However, there is another set of pronouns that many people don’t understand at all — who and that. It’s interesting that people get this wrong so often, because who is almost the same as he and she, and that is first cousins with it.

This tells me that people already know the difference, they just don’t realize it.

A few days ago, the following stupid thing was trending on Twitter: #ILovePeopleThat

So dumb, even if it would have been correct, but in this state it became distractingly annoying. One of my favorite things about social networking sites is the presence of people who are even bitchier about grammar than I am. King Henry VIII (@KngHnryVIII, he of the many wives) responded: “#ILovePeopleThat know this hashtag should actually read #ILovePeopleWho

Me too, Henry!

Henry Tudor was a notorious narcissist; he treated everyone around him, especially his wives, as spiders that could be squashed (or beheaded) according to his whim. But even the person behind his fake Twitter account knows that people should never be referred to as that.

New York City Marathon 2009

So many people WHO ran the New York City Marathon.

I suspect that so many people ostracize who because they find whom confusing — when do you use one and not the other? They are the same word, it’s just that who is the subject and whom is the object. But that is always the same, so maybe it seems safer? Who/whom isn’t too complicated when you remember that you can almost always substitute she/her or he/him.

Who went to the store?”
He went to the store?”

“You went with her?”
“You went with whom?” or “Whom did you go with?”

But even if we use who when we should be using whom (I do when I’m speaking, almost always, but not when I’m writing, which has a much higher burden of correctness), it’s still better than using that when we should be using who! Why? Because humans aren’t objects.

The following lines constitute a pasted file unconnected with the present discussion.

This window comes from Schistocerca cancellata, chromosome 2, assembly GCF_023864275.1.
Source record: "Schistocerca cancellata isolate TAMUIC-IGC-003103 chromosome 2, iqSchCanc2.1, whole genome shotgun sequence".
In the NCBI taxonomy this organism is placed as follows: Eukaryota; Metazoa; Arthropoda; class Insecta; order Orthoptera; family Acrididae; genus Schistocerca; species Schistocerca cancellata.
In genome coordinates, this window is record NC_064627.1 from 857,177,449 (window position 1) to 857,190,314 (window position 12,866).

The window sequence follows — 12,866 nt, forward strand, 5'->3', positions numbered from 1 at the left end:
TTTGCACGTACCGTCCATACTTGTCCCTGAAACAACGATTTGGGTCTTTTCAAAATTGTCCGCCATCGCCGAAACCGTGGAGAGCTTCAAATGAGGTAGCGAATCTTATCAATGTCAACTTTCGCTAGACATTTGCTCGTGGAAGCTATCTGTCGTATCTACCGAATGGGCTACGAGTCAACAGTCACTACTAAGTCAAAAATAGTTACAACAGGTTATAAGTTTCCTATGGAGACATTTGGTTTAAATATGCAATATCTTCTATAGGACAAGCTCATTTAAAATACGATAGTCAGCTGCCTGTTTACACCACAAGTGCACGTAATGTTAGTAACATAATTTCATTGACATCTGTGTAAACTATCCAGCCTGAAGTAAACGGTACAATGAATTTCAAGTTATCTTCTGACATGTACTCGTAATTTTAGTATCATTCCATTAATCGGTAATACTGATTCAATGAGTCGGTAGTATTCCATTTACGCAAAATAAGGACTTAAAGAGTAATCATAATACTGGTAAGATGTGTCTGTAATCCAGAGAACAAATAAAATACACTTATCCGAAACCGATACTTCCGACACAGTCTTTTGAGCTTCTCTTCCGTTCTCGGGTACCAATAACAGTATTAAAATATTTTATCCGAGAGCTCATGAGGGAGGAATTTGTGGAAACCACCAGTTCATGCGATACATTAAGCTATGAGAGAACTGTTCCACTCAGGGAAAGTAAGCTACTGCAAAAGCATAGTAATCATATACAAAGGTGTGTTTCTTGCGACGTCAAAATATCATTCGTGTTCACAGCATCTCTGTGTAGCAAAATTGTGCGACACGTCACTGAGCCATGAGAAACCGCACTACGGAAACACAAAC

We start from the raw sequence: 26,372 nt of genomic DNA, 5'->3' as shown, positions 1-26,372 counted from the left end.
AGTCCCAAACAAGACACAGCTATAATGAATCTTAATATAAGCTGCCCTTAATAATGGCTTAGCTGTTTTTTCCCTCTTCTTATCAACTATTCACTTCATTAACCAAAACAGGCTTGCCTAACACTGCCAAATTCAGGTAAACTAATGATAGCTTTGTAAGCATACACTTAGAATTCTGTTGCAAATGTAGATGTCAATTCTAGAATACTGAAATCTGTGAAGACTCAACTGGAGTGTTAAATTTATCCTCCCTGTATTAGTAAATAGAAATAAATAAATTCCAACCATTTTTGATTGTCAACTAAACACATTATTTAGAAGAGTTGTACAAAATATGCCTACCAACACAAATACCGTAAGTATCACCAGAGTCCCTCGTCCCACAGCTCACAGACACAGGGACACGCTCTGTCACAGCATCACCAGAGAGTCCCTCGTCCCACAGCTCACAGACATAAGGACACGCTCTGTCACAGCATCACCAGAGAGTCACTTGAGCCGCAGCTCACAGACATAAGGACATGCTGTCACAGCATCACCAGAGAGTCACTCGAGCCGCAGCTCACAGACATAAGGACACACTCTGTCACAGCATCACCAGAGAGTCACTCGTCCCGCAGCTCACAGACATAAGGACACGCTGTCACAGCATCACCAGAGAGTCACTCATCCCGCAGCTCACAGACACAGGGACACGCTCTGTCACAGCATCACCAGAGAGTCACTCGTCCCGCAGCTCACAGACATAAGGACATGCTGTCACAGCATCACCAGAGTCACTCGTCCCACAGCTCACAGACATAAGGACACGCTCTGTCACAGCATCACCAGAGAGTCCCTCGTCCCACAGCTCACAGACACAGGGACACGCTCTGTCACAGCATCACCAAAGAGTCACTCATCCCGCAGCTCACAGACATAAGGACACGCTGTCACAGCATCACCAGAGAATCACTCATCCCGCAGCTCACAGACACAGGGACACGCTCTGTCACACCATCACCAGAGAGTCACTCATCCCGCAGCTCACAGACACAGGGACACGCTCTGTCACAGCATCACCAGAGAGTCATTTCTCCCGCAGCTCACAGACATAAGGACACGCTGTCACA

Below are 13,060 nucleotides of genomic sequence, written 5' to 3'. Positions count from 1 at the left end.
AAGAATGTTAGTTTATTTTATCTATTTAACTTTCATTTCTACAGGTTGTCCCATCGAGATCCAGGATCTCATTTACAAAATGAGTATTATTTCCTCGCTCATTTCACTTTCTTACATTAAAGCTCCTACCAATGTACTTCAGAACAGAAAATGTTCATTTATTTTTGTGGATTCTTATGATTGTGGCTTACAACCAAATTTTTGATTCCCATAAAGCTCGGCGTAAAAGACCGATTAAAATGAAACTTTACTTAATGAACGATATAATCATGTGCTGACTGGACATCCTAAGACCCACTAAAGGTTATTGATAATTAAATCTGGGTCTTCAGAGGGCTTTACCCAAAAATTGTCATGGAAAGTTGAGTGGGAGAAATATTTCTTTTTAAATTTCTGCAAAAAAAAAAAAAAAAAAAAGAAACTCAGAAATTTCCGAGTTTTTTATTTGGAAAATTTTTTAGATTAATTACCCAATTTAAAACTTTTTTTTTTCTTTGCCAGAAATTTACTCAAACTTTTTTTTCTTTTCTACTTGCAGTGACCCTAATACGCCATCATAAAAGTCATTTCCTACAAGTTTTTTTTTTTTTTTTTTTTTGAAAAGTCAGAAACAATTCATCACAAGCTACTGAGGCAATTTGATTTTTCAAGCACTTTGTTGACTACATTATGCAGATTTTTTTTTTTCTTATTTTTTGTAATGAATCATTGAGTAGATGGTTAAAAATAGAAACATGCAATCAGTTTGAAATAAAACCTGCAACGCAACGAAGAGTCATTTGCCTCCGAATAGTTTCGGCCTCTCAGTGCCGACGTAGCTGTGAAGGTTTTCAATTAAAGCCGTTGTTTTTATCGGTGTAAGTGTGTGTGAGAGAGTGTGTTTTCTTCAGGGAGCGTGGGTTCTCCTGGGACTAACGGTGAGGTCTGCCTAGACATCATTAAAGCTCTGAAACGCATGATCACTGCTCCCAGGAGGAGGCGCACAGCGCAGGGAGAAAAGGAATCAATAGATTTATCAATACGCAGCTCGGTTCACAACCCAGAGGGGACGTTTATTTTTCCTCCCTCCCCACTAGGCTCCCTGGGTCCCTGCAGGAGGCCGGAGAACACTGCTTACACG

We would never say, “You went to the store with that?” when we mean “your sister” or “your boyfriend” — not unless the intention is to be particularly demeaning, which is exactly what happens when people are treated like objects.

Portrait, Jongkhar village

He, him, who or whom; not a that, not an it.

A quick Facebook search for “people that” reveals the extent of this problem, as well an even more pervasive issue: People who create groups on Facebook are massive idiots.

Clearly, all of these people have much bigger problems than not understanding the difference between who and that. The last one is patently false, in addition to its other obvious issues; the one about “old couples” is grossly condescending; and the rest are passive aggressive, which seems to be one of the main purposes that drive people to use Facebook in the first place. Still, all of them would seem ever so slightly less dumb if that was replaced with who.

The point of this is: Don’t use that when referring to people; it’s the same as calling a person it, which is mean and dehumanizing at a very basic level.

  • “Thanks to all of my friends who came to my birthday party!”
  • “I hate people who don’t use turn signals.”
  • “Co-workers who take 15 smoke breaks per day can suck it.”
  • “Customers who don’t tip are asking for bad karma.”

Will knowing the difference between who and that guarantee a long and happy partnership? Probably not. But it can’t hurt.

Best not to risk it.